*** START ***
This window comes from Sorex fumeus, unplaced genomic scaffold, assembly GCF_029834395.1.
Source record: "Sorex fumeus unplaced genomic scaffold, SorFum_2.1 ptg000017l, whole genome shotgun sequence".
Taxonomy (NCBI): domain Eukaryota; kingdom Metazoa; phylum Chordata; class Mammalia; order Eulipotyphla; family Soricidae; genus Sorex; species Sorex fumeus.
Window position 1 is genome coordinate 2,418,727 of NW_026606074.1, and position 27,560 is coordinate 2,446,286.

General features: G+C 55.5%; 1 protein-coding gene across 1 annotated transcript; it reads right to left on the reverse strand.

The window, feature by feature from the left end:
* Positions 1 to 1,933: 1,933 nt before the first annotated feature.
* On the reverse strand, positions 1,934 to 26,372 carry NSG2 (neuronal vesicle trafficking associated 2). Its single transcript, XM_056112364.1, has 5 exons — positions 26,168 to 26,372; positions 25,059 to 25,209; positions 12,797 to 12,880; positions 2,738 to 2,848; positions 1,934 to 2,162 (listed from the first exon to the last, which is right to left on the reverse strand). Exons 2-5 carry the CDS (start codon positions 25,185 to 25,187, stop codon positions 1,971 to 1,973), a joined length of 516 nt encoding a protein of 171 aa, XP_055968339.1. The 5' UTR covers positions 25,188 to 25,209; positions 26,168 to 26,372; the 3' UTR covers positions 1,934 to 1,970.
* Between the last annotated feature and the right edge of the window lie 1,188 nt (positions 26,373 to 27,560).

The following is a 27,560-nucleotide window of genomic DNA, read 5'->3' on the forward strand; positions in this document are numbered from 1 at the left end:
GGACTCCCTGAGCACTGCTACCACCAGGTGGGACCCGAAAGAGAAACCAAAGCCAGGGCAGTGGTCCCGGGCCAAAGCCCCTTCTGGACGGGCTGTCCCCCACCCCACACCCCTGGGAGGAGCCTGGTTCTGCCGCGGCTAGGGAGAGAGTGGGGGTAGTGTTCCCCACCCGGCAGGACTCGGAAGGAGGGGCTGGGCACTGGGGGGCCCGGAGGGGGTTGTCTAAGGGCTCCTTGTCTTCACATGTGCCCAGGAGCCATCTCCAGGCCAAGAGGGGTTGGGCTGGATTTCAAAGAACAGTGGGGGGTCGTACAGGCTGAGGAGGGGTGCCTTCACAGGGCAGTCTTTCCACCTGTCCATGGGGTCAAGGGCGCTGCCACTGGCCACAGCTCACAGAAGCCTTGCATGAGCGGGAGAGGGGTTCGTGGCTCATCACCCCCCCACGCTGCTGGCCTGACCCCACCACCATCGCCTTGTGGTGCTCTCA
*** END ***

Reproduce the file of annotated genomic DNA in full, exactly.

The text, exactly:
This window comes from Sorex fumeus, unplaced genomic scaffold, assembly GCF_029834395.1.
Source record: "Sorex fumeus unplaced genomic scaffold, SorFum_2.1 ptg000017l, whole genome shotgun sequence".
Taxonomy (NCBI): domain Eukaryota; kingdom Metazoa; phylum Chordata; class Mammalia; order Eulipotyphla; family Soricidae; genus Sorex; species Sorex fumeus.
Window position 1 is genome coordinate 2,418,727 of NW_026606074.1, and position 27,560 is coordinate 2,446,286.

General features: G+C 55.5%; 1 protein-coding gene across 1 annotated transcript; it reads right to left on the reverse strand.

The window, feature by feature from the left end:
* Positions 1 to 1,933: 1,933 nt before the first annotated feature.
* On the reverse strand, positions 1,934 to 26,372 carry NSG2 (neuronal vesicle trafficking associated 2). Its single transcript, XM_056112364.1, has 5 exons — positions 26,168 to 26,372; positions 25,059 to 25,209; positions 12,797 to 12,880; positions 2,738 to 2,848; positions 1,934 to 2,162 (listed from the first exon to the last, which is right to left on the reverse strand). Exons 2-5 carry the CDS (start codon positions 25,185 to 25,187, stop codon positions 1,971 to 1,973), a joined length of 516 nt encoding a protein of 171 aa, XP_055968339.1. The 5' UTR covers positions 25,188 to 25,209; positions 26,168 to 26,372; the 3' UTR covers positions 1,934 to 1,970.
* Between the last annotated feature and the right edge of the window lie 1,188 nt (positions 26,373 to 27,560).

The following is a 27,560-nucleotide window of genomic DNA, read 5'->3' on the forward strand; positions in this document are numbered from 1 at the left end:
GGACTCCCTGAGCACTGCTACCACCAGGTGGGACCCGAAAGAGAAACCAAAGCCAGGGCAGTGGTCCCGGGCCAAAGCCCCTTCTGGACGGGCTGTCCCCCACCCCACACCCCTGGGAGGAGCCTGGTTCTGCCGCGGCTAGGGAGAGAGTGGGGGTAGTGTTCCCCACCCGGCAGGACTCGGAAGGAGGGGCTGGGCACTGGGGGGCCCGGAGGGGGTTGTCTAAGGGCTCCTTGTCTTCACATGTGCCCAGGAGCCATCTCCAGGCCAAGAGGGGTTGGGCTGGATTTCAAAGAACAGTGGGGGGTCGTACAGGCTGAGGAGGGGTGCCTTCACAGGGCAGTCTTTCCACCTGTCCATGGGGTCAAGGGCGCTGCCACTGGCCACAGCTCACAGAAGCCTTGCATGAGCGGGAGAGGGGTTCGTGGCTCATCACCCCCCCACGCTGCTGGCCTGACCCCACCACCATCGCCTTGTGGTGCTCTCA